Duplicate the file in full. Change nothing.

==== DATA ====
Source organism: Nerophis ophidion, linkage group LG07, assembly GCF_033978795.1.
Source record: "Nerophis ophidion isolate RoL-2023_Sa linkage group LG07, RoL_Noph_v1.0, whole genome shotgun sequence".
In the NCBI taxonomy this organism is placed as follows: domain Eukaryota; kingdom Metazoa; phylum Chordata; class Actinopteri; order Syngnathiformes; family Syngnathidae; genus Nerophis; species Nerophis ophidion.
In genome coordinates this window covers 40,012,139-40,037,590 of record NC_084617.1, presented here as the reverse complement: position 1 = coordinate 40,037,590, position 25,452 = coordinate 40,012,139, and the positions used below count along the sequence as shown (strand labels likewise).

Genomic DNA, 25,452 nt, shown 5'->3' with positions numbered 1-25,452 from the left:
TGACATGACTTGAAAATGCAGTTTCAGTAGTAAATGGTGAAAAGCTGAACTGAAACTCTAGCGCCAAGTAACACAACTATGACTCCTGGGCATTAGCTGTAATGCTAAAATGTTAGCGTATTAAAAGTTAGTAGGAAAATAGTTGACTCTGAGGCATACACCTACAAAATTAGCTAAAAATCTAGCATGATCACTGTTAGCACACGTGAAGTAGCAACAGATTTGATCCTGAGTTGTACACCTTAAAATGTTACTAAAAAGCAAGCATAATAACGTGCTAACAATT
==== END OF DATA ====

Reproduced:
Source organism: Nerophis ophidion, linkage group LG07, assembly GCF_033978795.1.
Source record: "Nerophis ophidion isolate RoL-2023_Sa linkage group LG07, RoL_Noph_v1.0, whole genome shotgun sequence".
In the NCBI taxonomy this organism is placed as follows: domain Eukaryota; kingdom Metazoa; phylum Chordata; class Actinopteri; order Syngnathiformes; family Syngnathidae; genus Nerophis; species Nerophis ophidion.
In genome coordinates this window covers 40,012,139-40,037,590 of record NC_084617.1, presented here as the reverse complement: position 1 = coordinate 40,037,590, position 25,452 = coordinate 40,012,139, and the positions used below count along the sequence as shown (strand labels likewise).

Genomic DNA, 25,452 nt, shown 5'->3' with positions numbered 1-25,452 from the left:
TGACATGACTTGAAAATGCAGTTTCAGTAGTAAATGGTGAAAAGCTGAACTGAAACTCTAGCGCCAAGTAACACAACTATGACTCCTGGGCATTAGCTGTAATGCTAAAATGTTAGCGTATTAAAAGTTAGTAGGAAAATAGTTGACTCTGAGGCATACACCTACAAAATTAGCTAAAAATCTAGCATGATCACTGTTAGCACACGTGAAGTAGCAACAGATTTGATCCTGAGTTGTACACCTTAAAATGTTACTAAAAAGCAAGCATAATAACGTGCTAACAATT